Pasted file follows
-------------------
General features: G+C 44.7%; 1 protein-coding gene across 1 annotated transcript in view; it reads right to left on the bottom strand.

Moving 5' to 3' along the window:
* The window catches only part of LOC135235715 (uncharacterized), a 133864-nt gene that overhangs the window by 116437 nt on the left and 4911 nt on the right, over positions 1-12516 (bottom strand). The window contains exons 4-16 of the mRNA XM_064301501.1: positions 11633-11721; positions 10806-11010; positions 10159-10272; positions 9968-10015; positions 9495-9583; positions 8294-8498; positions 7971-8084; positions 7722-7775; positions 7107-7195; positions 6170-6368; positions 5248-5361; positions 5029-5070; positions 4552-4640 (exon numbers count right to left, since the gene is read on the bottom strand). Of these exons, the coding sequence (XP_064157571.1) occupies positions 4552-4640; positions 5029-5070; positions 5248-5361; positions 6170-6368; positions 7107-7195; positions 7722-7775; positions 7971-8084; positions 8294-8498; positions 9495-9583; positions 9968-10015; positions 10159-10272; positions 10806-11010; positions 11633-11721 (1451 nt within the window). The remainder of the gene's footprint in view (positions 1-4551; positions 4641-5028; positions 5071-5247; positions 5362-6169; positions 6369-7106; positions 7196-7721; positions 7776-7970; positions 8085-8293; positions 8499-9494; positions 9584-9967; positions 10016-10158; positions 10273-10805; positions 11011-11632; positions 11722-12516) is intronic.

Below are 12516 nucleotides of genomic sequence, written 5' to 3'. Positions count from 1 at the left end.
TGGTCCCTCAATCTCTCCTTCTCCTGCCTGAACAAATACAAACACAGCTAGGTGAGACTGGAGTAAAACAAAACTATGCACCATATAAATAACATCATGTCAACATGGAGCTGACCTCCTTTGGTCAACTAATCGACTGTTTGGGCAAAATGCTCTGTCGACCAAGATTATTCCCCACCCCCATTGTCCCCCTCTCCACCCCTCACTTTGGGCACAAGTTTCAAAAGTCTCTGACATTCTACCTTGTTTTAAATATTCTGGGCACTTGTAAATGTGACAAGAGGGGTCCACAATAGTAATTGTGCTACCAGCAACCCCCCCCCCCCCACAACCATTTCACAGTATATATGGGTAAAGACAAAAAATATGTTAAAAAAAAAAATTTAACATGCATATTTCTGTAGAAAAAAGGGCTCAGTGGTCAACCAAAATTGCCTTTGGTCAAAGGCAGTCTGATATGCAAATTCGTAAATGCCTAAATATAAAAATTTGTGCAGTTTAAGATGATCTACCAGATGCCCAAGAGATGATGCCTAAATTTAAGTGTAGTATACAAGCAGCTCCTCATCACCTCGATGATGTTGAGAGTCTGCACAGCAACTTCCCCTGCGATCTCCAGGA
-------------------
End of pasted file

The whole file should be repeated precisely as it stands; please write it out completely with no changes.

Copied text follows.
General features: G+C 44.7%; 1 protein-coding gene across 1 annotated transcript in view; it reads right to left on the bottom strand.

Moving 5' to 3' along the window:
* The window catches only part of LOC135235715 (uncharacterized), a 133864-nt gene that overhangs the window by 116437 nt on the left and 4911 nt on the right, over positions 1-12516 (bottom strand). The window contains exons 4-16 of the mRNA XM_064301501.1: positions 11633-11721; positions 10806-11010; positions 10159-10272; positions 9968-10015; positions 9495-9583; positions 8294-8498; positions 7971-8084; positions 7722-7775; positions 7107-7195; positions 6170-6368; positions 5248-5361; positions 5029-5070; positions 4552-4640 (exon numbers count right to left, since the gene is read on the bottom strand). Of these exons, the coding sequence (XP_064157571.1) occupies positions 4552-4640; positions 5029-5070; positions 5248-5361; positions 6170-6368; positions 7107-7195; positions 7722-7775; positions 7971-8084; positions 8294-8498; positions 9495-9583; positions 9968-10015; positions 10159-10272; positions 10806-11010; positions 11633-11721 (1451 nt within the window). The remainder of the gene's footprint in view (positions 1-4551; positions 4641-5028; positions 5071-5247; positions 5362-6169; positions 6369-7106; positions 7196-7721; positions 7776-7970; positions 8085-8293; positions 8499-9494; positions 9584-9967; positions 10016-10158; positions 10273-10805; positions 11011-11632; positions 11722-12516) is intronic.

Below are 12516 nucleotides of genomic sequence, written 5' to 3'. Positions count from 1 at the left end.
TGGTCCCTCAATCTCTCCTTCTCCTGCCTGAACAAATACAAACACAGCTAGGTGAGACTGGAGTAAAACAAAACTATGCACCATATAAATAACATCATGTCAACATGGAGCTGACCTCCTTTGGTCAACTAATCGACTGTTTGGGCAAAATGCTCTGTCGACCAAGATTATTCCCCACCCCCATTGTCCCCCTCTCCACCCCTCACTTTGGGCACAAGTTTCAAAAGTCTCTGACATTCTACCTTGTTTTAAATATTCTGGGCACTTGTAAATGTGACAAGAGGGGTCCACAATAGTAATTGTGCTACCAGCAACCCCCCCCCCCCCACAACCATTTCACAGTATATATGGGTAAAGACAAAAAATATGTTAAAAAAAAAAATTTAACATGCATATTTCTGTAGAAAAAAGGGCTCAGTGGTCAACCAAAATTGCCTTTGGTCAAAGGCAGTCTGATATGCAAATTCGTAAATGCCTAAATATAAAAATTTGTGCAGTTTAAGATGATCTACCAGATGCCCAAGAGATGATGCCTAAATTTAAGTGTAGTATACAAGCAGCTCCTCATCACCTCGATGATGTTGAGAGTCTGCACAGCAACTTCCCCTGCGATCTCCAGGA